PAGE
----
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H.A. Hellyer: “I have no idea if 2020 will see more upheaval – but I do know that until those that rule understand that the ruled will always insist on a certain level of fundamental dignity, such upheaval is inevitable.” Hellyer is a senior associate fellow at the Royal United Services Institute and the Carnegie Endowment for International Peace.

In Thunder Bay, an Indigenous teen’s death by suicide shows how bias can be deadly

Alvin Fiddler: “It’s time for the Thunder Bay Regional Health Sciences Centre to start practising health care from an anti-oppression, trauma-informed framework.” Fiddler is Grand Chief of Nishnawbe Aski Nation, representing 49 First Nations in the territory of Treaty No. 9 and the Ontario portion of Treaty No. 5 in Northern Ontario.

LIVING BETTER

Five positive developments in food and drink from 2019

A few of the new developments this year include:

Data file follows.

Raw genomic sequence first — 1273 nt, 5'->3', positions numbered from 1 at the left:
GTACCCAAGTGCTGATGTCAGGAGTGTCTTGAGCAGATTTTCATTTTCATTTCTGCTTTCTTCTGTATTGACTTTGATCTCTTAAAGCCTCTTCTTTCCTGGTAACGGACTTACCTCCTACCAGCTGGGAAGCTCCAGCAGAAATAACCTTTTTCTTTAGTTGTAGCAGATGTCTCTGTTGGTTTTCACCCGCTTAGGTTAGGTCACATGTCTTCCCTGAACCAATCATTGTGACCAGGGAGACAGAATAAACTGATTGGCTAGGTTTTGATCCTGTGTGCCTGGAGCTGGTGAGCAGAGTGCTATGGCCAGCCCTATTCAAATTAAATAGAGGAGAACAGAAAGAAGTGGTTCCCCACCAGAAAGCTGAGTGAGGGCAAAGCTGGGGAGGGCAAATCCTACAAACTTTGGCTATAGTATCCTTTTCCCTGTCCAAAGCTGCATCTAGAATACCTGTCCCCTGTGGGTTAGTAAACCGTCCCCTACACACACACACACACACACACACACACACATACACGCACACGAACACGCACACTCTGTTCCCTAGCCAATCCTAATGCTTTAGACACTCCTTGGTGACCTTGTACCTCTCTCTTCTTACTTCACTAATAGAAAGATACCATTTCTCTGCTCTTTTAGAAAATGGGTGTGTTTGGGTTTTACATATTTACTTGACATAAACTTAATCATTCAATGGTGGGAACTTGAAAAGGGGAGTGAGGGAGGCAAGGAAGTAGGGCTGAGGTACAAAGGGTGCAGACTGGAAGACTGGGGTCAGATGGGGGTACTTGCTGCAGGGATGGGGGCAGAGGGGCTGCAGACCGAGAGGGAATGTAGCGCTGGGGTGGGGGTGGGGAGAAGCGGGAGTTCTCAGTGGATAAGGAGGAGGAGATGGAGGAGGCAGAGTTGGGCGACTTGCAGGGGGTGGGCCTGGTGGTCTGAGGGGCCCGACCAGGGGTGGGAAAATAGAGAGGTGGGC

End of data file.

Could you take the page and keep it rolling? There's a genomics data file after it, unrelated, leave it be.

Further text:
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  • The new food guide from Health Canada, which advised us to eat more vegetables, less meat, more grains and less sugar.
  • A rise of Mocktails on the menu, and the introduction of non-alcoholic options such as non-alcoholic beer.
  • Phase 2 of Canada’s cannabis laws came into effect, making it legal to buy new products including edibles, drinkables, extracts and topicals.

LONG READ FOR A LONG COMMUTE

Ronald McDonald House and the challenges of keeping a family together during cancer treatment

Canada has universal health care, meaning hospital and physician care is provided at no cost. But patients and families have to fend for themselves when it comes to travel, accommodation and related expenses.

Daxton has been undergoing chemotherapy and living with his mom in the nearby Ronald McDonald House, while his father and sister have stayed home, commuting for some together time on weekends.

But that can be a tremendous burden, financially and emotionally, especially when you have a child with a life-threatening illness who needs months of care that is offered only in a small number of urban centres.

Daxton Schlosser, 4, and his mom, Jacey Schlosser, share a laugh in Daxton's room at the Ronald McDonald House in Edmonton on Saturday, Dec. 23, 2019.

CODIE MCLACHLAN/The Globe and Mail

Evening Update is written by Sierra Bein. If you’d like to receive this newsletter by e-mail every weekday evening, go here to sign up. If you have any feedback, send us a note.